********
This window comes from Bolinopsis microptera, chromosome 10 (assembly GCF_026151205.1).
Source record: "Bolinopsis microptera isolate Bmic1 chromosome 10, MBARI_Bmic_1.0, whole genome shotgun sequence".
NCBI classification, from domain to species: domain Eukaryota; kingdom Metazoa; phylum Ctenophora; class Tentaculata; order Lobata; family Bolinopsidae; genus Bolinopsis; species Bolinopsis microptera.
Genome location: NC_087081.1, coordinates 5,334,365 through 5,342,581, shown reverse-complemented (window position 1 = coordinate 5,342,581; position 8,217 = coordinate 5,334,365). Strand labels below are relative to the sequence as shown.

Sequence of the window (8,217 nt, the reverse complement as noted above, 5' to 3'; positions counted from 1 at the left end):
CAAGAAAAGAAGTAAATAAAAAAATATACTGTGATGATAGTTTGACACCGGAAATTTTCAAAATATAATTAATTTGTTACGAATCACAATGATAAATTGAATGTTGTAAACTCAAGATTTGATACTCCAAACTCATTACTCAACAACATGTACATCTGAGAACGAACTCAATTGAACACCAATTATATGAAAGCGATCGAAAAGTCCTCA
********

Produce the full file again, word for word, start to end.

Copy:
This window comes from Bolinopsis microptera, chromosome 10 (assembly GCF_026151205.1).
Source record: "Bolinopsis microptera isolate Bmic1 chromosome 10, MBARI_Bmic_1.0, whole genome shotgun sequence".
NCBI classification, from domain to species: domain Eukaryota; kingdom Metazoa; phylum Ctenophora; class Tentaculata; order Lobata; family Bolinopsidae; genus Bolinopsis; species Bolinopsis microptera.
Genome location: NC_087081.1, coordinates 5,334,365 through 5,342,581, shown reverse-complemented (window position 1 = coordinate 5,342,581; position 8,217 = coordinate 5,334,365). Strand labels below are relative to the sequence as shown.

Sequence of the window (8,217 nt, the reverse complement as noted above, 5' to 3'; positions counted from 1 at the left end):
CAAGAAAAGAAGTAAATAAAAAAATATACTGTGATGATAGTTTGACACCGGAAATTTTCAAAATATAATTAATTTGTTACGAATCACAATGATAAATTGAATGTTGTAAACTCAAGATTTGATACTCCAAACTCATTACTCAACAACATGTACATCTGAGAACGAACTCAATTGAACACCAATTATATGAAAGCGATCGAAAAGTCCTCA